ASK THE THERAPIST
by William A. Henkin, Ph.D.
Copyright © 1996 by William A. Henkin
<Q> I'm new to the community, and I feel confused by some terms I hear a lot. Can you tell me what the differences are among submission, worship, and slavery?
<A> To submit to someone is to do as that person says whether you want to or not, although in consensual sadomasochism a bottom who submits will ordinarily have negotiated his or her condition, including the limits beyond which she or he will not go. That way, however much a trial the submission may sometimes be, it is unlikely to violate the bottom's real or necessary boundaries.
To worship someone (or something) is to venerate him, her, or it not necessarily as you would revere a deity, but at least with extreme devotion, love, or admiration.
To be enslaved is to be owned as property by another. Slavery is illegal under the 13th Amendment to the Constitution of the United States, of course, although I think I could make a philosophical case for the idea that most people are emotionally, spiritually, intellectually, or psychologically enslaved throughout their lives to some person, idea, feeling state, belief system, or practice.
In an SM context which in this case is really more about dominance and submission (DS) "slavery" may have different meanings for different people, or for the same people at different times, which is one reason communication and negotiation become important when discussing such a condition. What is called "slavery," for instance, often seems to me to be a form of submission, which might be negotiated for an hour or a play session, for a day or a weekend, or for any sort of time period the participants agree upon. Many professional dominants call some or all of their clients slaves, and many of their clients call themselves slaves as well, but I suggest that most of this nomenclature is inaccurate because it seems to me that DS slavery implies something much more thoroughly considered, and much less readily terminated: long term, deeply committed voluntary servitude.
In a brief essay Pat Califia included in The Lesbian SM Safety Manual (Boston: Alyson), Diane Vera describes "Nine Degrees of Submission." They include:
- the "outright non-submissive masochist or kinky sensualist,"
- the "Pseudo-submissive non-slave,"
- the "Pseudo-submissive PLAY slave,"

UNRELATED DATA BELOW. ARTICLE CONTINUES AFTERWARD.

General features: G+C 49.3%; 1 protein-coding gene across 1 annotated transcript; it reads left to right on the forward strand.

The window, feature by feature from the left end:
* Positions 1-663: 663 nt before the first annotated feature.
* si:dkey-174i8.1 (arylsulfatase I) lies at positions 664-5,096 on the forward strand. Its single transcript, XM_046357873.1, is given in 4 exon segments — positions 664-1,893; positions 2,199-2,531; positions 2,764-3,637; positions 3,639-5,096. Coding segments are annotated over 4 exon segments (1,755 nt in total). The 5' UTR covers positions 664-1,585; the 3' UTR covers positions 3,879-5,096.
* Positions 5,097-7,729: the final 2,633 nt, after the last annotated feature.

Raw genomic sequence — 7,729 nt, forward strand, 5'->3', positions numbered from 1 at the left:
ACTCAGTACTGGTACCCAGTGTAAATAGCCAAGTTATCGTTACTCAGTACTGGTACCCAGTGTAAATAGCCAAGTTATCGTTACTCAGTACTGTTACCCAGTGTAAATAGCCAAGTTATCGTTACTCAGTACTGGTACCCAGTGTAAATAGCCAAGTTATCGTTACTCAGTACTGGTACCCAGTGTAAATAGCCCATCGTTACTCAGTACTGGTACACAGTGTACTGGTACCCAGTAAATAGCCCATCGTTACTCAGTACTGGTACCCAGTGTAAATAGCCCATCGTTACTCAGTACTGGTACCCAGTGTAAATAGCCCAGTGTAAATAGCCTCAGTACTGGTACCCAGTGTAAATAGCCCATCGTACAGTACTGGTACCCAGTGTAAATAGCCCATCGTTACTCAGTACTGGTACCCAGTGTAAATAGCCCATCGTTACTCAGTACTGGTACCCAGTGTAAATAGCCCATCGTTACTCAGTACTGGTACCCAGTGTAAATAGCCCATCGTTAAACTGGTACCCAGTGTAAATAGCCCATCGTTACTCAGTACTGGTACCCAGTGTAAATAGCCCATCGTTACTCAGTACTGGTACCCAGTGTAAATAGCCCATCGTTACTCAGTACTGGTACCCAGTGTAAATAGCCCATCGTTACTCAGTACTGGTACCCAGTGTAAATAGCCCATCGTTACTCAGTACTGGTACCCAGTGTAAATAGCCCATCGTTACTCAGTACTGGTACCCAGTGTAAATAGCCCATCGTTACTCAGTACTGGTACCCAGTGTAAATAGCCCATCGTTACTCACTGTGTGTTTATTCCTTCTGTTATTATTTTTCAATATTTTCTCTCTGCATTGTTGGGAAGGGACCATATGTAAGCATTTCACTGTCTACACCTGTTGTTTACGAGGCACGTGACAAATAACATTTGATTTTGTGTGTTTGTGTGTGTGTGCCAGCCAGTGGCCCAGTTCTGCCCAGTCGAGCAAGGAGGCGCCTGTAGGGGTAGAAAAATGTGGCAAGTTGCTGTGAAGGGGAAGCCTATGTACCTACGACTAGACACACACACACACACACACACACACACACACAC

- the "True submissive non-slave,"
- the "True submissive PLAY slave,"
- the "Uncommitted short-term but more-than-play semi-slave,"
- the "Part-time consensual-but-REAL slave,"
- the "Full-time live-in consensual slave," and
- the "Consensual total slave with no limits."
As she observes, "in the SM subculture, the majority of ‘submissives' seek scenes in categories 1 through 3, whereas most of the dominants I know … seek slaves in categories 6 and 7." Category nine, she says, is a "common fantasy ideal which probably doesn't exist in real life." Technically, of course, even a signed, sealed, and delivered slave under contract to a Master or Mistress can break the bondage any time simply because it has no legal status. But in practice, as the bondage of SM bonding can run very deep and feel very compelling, so the different forms and levels of SM slavery can be both challenging and profoundly fulfilling for some people who never have a wish to invoke any legal concerns.
Non-consensual slavery as humans have practiced it throughout history generally has included submission, but has rarely entailed worship. Worship of all sorts think of church, for example is likely to include submission, but not necessarily slavery (except, perhaps, of the philosophical sort). Submission does not necessarily entail either worship or slavery, as many people have learned going to jobs they didn't like. In SM, too, submission also does not necessarily entail either worship or slavery, and worship is very likely to include submission; but unlike nonconsensual historical precedents, consensual DS almost certainly includes submission, and may well include some forms of worship as well.
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